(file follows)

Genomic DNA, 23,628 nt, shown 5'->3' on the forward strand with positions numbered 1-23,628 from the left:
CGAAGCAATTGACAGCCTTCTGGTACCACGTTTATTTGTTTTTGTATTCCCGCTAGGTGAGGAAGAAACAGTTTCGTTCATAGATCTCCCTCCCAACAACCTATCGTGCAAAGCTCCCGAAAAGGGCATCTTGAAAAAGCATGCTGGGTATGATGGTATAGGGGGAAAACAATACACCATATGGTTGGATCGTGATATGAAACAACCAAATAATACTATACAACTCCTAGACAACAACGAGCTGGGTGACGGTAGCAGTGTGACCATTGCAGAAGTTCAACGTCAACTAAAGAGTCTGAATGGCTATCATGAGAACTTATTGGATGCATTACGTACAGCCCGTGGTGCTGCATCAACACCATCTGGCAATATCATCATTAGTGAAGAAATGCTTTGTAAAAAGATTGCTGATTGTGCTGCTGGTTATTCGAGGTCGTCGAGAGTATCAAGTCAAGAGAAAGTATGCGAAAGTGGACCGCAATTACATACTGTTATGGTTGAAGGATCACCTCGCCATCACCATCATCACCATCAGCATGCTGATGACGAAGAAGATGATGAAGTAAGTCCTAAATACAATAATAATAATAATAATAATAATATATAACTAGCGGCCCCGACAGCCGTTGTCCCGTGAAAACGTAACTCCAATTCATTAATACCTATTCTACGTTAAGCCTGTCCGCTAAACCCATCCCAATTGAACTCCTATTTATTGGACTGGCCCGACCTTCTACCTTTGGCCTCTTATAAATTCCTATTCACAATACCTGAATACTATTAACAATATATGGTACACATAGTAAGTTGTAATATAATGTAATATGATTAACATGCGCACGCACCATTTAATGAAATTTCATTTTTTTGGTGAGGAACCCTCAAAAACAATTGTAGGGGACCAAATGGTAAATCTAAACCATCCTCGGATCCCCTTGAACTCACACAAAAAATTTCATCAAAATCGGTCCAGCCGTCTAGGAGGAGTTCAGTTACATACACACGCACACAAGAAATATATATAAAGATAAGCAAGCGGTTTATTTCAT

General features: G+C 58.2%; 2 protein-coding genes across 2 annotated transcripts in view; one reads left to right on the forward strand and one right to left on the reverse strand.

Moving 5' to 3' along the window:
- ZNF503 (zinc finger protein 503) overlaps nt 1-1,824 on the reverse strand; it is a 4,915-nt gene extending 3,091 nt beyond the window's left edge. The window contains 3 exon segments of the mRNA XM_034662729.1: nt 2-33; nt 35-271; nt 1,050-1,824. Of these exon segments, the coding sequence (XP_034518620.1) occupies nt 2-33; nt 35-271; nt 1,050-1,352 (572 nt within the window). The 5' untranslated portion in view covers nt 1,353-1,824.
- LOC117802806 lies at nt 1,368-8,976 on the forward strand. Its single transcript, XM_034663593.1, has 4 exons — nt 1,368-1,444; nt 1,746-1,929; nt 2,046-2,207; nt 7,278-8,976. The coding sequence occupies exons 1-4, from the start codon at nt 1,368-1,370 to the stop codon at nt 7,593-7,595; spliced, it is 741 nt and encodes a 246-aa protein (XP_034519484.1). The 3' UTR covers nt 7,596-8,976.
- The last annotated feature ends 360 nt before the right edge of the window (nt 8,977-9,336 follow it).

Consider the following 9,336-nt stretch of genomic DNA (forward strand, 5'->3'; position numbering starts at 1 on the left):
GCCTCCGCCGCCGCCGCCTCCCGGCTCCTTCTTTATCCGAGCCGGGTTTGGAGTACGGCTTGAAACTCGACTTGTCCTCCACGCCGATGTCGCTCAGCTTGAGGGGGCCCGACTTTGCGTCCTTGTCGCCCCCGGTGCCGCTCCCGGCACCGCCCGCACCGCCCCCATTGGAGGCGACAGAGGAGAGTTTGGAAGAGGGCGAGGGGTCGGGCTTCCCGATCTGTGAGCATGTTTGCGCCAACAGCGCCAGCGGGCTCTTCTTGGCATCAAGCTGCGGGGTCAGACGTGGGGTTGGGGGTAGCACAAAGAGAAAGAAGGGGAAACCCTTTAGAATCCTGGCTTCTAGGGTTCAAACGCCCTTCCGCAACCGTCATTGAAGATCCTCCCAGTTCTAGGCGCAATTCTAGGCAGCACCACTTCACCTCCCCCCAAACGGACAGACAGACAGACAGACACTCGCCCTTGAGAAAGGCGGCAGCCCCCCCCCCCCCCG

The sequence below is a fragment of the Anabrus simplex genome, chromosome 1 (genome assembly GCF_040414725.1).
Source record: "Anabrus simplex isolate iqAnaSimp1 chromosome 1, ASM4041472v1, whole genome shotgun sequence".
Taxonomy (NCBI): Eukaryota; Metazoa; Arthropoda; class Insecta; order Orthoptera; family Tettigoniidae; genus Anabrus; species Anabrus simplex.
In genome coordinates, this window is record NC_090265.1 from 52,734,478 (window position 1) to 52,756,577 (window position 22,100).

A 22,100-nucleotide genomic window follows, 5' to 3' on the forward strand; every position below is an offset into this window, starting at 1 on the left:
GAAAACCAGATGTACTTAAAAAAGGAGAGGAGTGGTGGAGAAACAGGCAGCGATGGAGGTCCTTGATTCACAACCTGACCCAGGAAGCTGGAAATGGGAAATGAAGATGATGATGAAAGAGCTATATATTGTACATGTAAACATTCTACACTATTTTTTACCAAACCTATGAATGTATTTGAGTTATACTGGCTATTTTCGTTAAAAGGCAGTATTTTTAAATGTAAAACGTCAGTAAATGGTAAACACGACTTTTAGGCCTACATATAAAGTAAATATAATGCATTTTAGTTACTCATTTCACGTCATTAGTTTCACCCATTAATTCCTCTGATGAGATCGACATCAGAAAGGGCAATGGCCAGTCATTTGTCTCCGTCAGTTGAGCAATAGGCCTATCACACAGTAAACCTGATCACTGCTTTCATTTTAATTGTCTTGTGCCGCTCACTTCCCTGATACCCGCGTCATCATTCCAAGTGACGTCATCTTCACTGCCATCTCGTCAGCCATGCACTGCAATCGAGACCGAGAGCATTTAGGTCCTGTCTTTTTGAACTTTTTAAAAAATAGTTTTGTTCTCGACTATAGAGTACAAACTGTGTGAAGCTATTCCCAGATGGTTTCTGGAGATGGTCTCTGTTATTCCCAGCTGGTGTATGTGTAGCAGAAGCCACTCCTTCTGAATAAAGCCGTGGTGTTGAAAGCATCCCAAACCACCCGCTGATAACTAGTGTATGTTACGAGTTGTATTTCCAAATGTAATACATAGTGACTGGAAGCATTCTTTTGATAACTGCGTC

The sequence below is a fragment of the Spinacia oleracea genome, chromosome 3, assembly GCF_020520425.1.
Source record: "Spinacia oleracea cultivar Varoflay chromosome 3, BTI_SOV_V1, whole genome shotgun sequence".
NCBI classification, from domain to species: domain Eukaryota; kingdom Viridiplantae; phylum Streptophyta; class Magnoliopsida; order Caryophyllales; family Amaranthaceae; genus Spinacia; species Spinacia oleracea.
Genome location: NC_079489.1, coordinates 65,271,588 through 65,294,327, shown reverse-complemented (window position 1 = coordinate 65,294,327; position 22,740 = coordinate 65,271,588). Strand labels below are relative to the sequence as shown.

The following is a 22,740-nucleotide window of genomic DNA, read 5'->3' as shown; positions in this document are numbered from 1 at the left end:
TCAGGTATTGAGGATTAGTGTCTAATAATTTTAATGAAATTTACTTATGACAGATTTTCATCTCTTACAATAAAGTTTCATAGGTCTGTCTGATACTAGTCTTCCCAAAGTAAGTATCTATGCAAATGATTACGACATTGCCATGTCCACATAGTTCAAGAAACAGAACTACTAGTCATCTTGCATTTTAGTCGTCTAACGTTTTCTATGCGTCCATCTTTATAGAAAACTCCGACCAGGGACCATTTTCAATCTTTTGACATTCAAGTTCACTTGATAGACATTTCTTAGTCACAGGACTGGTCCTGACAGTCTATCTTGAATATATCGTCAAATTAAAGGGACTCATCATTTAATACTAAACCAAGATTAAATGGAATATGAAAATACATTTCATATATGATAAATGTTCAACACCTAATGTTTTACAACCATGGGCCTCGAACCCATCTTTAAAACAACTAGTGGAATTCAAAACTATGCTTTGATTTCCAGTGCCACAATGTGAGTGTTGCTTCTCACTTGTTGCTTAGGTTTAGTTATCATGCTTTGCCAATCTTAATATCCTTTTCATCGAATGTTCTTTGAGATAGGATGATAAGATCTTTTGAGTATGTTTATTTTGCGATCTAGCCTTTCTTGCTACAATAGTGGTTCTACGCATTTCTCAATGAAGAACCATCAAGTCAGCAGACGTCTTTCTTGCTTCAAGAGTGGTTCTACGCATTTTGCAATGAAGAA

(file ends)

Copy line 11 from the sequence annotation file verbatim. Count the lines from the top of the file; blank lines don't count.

Source record: "Anabrus simplex isolate iqAnaSimp1 chromosome 1, ASM4041472v1, whole genome shotgun sequence".